Reginald D Hunter at Latitude 2017 | Gig review by Steve Bennett

Reginald D Hunter at Latitude 2017

Gig review by Steve Bennett

Reginald D Hunter takes to the Latitude stage in a wheelchair, having broken his leg last month, though he keeps coy as to why.

It’s interesting how the dynamic changes with a stand-up sitting down. Now when he explains American politics (short version: ‘we messed up bad this time’) it almost seems like Jackanory storytelling.

Hunter, of course, always has tales to tell, and this time around many revolve around his Alabama family, not least the 98-year-old father he idolises, but also his brother (‘a Christian prick’) and niece, with all the self-righteous rebellion of any teen. The affectionate way he speaks about his dad is touching; the others, he gets to roll his eyes at.

In return, he gets to tell his relative his tales of life in England. It may be his home of 20 years, but he still has an outsiders’ eye to highlight some of the absurdities we barely notice ourselves.

Elsewhere, we have plenty of trademark Hunter… which is essentially dirty talk, but expressed with languid, well-spoken eloquence, blended with provocative contentions to upset the white people, although that element is, for the most part, more muted than usual.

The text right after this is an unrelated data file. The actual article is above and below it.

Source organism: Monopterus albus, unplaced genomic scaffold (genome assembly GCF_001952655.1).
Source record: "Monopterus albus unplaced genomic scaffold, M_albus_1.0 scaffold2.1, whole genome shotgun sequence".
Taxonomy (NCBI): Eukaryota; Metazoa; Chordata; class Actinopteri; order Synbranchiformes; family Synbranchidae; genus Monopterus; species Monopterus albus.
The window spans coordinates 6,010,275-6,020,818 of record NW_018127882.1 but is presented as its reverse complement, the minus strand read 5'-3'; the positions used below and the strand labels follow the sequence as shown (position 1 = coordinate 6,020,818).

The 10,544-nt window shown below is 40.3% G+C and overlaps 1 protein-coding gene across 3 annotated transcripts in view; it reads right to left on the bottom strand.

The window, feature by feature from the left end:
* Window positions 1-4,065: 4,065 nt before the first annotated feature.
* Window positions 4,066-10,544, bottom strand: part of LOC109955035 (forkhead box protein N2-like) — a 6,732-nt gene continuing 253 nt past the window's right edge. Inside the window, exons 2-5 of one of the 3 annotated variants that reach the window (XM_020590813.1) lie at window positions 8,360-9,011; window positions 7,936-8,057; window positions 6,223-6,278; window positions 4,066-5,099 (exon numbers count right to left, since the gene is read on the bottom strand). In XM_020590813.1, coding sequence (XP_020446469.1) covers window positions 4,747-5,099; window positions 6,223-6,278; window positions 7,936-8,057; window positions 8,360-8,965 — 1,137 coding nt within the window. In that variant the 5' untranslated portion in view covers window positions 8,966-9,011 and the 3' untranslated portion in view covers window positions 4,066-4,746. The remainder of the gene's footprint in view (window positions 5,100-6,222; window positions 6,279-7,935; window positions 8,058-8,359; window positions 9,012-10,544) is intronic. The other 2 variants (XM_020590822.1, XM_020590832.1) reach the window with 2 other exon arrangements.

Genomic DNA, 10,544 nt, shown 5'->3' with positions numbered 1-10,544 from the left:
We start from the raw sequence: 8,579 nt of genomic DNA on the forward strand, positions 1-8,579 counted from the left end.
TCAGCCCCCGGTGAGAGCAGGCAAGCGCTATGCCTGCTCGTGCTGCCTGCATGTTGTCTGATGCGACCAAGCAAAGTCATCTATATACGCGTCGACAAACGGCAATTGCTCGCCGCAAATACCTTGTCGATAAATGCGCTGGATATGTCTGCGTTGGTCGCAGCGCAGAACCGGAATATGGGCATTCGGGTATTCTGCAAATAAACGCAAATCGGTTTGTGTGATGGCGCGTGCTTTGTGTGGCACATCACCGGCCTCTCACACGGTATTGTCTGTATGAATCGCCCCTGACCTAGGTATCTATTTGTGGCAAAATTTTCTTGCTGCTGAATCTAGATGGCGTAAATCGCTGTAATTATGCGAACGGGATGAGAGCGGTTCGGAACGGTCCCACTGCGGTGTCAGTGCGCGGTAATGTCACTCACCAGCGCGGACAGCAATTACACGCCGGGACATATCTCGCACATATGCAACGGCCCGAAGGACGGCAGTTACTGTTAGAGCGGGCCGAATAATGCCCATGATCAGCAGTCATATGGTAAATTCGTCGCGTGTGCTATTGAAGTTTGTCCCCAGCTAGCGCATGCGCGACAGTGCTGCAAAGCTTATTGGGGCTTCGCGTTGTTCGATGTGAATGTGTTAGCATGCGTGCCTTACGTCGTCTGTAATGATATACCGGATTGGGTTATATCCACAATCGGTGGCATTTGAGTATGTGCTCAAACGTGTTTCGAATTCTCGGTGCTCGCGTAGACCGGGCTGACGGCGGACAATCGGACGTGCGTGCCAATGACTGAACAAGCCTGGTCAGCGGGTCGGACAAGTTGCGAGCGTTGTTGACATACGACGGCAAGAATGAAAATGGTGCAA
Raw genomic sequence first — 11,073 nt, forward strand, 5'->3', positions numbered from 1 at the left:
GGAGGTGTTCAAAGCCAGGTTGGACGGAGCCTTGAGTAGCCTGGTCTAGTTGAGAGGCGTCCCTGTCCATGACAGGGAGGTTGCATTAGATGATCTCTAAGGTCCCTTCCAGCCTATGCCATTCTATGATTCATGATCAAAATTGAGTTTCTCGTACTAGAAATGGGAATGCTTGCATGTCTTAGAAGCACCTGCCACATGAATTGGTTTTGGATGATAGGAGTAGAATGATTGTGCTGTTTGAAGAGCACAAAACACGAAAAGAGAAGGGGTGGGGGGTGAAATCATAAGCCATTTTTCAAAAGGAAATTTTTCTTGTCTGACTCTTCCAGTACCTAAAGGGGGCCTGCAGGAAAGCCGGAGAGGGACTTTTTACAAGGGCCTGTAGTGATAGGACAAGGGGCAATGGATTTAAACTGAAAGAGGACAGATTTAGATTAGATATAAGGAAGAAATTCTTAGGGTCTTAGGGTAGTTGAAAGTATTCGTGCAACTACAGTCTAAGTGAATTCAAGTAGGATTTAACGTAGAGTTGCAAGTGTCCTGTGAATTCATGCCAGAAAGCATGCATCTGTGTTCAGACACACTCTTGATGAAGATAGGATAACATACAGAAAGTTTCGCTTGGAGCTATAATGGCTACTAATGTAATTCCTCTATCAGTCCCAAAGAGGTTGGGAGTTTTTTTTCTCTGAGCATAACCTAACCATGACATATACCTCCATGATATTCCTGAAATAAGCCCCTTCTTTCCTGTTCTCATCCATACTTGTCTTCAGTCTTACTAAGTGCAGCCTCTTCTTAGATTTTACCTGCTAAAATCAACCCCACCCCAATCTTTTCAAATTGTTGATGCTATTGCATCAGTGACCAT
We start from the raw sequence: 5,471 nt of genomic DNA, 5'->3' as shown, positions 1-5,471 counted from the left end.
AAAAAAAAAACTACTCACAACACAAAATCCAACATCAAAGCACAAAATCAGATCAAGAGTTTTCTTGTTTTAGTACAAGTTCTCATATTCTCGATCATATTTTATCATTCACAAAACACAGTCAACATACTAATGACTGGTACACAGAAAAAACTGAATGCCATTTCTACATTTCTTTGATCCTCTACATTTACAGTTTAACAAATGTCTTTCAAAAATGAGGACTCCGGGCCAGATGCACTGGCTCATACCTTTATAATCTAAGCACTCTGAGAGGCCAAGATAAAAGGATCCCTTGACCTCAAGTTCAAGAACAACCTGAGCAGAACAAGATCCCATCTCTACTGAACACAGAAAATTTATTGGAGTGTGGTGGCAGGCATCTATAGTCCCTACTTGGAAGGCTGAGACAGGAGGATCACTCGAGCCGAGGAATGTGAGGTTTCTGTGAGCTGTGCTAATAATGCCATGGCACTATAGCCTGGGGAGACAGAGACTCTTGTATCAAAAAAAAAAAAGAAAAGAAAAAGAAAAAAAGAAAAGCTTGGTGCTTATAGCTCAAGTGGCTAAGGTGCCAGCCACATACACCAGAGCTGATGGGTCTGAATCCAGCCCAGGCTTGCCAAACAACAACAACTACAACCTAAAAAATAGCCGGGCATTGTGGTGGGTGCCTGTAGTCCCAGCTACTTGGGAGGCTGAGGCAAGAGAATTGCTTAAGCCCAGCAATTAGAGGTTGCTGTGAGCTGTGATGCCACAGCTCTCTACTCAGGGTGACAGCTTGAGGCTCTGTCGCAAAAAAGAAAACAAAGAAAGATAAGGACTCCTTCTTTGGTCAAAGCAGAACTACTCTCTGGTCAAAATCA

His agent suggested that, just occasionally, he try something ‘light, bouncy and stupid’. His response is a darkly sexual Angela Merkel fantasy, a slow closing section which leaves an unpleasant tastes. Hunter does it for just that reaction, to mess with the polite white folk, but it doesn’t change the outcome.

His best section, though, concerns an unlikely friendship he struck up with a posh 75-year-old white woman who works in public relations and addressed him as ‘black man’ the first time they met – a forthright approach that both stunned the usually unflappable comic and strangely endeared her to him.

Their relationship has all the potential for a quirky buddy comedy movie, and Hunter wittily and vividly paints a picture of their mischief-making encounters that has the Latitude audience rapt.

Review date: 16 Jul 2017
Reviewed by: Steve Bennett

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